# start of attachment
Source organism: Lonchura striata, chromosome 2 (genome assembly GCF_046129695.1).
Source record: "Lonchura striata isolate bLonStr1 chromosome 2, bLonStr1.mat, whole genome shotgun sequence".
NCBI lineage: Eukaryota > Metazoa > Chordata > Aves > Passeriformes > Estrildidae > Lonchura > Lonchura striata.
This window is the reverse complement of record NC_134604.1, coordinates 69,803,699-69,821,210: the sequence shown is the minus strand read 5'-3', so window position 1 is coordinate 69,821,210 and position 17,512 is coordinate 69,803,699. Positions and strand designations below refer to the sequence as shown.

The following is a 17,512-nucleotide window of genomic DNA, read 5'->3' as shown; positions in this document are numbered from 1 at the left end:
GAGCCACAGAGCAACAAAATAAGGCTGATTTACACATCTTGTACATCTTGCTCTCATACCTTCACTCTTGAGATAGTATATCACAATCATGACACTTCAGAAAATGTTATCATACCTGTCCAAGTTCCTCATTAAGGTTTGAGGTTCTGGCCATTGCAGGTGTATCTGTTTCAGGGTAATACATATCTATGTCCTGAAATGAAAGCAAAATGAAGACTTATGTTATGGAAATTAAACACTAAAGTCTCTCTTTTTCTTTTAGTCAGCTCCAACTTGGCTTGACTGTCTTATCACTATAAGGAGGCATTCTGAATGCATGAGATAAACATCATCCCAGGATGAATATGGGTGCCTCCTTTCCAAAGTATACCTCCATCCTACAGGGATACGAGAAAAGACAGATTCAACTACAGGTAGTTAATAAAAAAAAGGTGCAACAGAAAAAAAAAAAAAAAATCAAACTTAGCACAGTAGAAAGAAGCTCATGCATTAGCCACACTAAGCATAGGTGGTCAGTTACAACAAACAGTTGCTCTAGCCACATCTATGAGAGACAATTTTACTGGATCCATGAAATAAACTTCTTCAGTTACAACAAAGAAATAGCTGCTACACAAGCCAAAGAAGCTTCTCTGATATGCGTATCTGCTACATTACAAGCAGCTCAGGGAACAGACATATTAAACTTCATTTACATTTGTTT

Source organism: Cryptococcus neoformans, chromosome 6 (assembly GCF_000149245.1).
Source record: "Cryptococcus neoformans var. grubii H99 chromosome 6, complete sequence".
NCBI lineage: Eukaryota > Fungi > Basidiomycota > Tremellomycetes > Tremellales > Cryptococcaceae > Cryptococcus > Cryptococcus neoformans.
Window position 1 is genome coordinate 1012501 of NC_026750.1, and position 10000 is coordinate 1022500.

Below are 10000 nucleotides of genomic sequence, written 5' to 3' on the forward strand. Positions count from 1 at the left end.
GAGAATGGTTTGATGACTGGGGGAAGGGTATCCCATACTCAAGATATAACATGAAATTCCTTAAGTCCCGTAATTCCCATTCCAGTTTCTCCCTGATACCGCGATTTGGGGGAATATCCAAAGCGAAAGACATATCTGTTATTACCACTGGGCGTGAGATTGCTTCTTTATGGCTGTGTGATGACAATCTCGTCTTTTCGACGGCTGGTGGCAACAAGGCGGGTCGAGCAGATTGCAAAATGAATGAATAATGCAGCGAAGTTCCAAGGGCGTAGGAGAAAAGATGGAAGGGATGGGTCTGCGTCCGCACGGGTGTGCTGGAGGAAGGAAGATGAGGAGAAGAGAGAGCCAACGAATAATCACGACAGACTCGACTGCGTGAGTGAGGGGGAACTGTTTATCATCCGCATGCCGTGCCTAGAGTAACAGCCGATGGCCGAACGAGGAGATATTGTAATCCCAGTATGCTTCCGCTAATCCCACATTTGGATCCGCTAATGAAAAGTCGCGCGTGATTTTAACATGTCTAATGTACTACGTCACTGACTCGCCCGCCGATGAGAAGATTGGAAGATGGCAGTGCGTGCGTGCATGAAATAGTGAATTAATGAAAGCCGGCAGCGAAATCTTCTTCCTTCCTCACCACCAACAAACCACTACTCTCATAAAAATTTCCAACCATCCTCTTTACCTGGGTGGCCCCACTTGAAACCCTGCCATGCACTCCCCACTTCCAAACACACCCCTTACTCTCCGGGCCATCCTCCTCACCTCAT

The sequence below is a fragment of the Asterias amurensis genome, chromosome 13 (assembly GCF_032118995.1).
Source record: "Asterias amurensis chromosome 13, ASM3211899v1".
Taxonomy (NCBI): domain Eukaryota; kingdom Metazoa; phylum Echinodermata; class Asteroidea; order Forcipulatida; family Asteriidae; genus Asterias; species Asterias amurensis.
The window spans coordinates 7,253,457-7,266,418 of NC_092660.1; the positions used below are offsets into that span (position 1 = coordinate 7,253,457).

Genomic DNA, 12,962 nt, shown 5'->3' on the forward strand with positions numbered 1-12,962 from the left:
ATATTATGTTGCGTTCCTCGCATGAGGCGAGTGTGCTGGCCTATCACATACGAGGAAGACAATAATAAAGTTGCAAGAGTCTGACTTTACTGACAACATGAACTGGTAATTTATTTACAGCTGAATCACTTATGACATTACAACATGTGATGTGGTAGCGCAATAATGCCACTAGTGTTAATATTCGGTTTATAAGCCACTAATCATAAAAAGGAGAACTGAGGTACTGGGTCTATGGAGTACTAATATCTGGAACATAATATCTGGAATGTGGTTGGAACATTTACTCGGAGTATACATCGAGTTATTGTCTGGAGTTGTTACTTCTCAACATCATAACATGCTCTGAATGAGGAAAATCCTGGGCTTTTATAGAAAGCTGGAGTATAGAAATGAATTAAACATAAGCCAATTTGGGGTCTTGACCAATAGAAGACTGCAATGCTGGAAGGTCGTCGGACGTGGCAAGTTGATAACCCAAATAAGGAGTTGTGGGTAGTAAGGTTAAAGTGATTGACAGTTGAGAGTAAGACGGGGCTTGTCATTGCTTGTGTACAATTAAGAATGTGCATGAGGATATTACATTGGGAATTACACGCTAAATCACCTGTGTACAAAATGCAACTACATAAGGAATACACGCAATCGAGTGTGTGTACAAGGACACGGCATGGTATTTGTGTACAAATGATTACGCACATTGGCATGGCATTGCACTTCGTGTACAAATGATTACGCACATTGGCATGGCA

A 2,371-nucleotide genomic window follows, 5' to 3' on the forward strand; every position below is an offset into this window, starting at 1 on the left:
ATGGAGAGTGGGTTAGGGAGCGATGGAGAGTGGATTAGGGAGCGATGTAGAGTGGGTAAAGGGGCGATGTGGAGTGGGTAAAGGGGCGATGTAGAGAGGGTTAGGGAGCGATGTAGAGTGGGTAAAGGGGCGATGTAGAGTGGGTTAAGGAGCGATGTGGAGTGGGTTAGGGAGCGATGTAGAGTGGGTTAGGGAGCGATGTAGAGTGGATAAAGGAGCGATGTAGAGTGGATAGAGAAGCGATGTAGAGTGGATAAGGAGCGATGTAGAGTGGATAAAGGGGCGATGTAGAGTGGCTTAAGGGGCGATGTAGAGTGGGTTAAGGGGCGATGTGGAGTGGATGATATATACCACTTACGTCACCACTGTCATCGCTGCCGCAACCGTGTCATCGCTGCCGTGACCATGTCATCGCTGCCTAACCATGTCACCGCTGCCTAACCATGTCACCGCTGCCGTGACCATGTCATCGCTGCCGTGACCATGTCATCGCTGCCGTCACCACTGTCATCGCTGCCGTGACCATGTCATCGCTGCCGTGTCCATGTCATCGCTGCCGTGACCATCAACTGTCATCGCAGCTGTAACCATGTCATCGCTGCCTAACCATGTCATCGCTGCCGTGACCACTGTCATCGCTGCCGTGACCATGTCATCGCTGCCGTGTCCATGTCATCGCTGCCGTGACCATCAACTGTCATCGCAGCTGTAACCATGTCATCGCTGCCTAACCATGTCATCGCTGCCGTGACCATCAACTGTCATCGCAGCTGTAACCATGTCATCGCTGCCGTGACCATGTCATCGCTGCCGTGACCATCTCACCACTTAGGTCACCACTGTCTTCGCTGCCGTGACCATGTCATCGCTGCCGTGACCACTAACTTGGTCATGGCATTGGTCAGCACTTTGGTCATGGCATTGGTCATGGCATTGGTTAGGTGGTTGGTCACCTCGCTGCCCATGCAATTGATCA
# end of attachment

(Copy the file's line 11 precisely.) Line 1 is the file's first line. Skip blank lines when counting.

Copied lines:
Below are 10000 nucleotides of genomic sequence, written 5' to 3' on the forward strand. Positions count from 1 at the left end.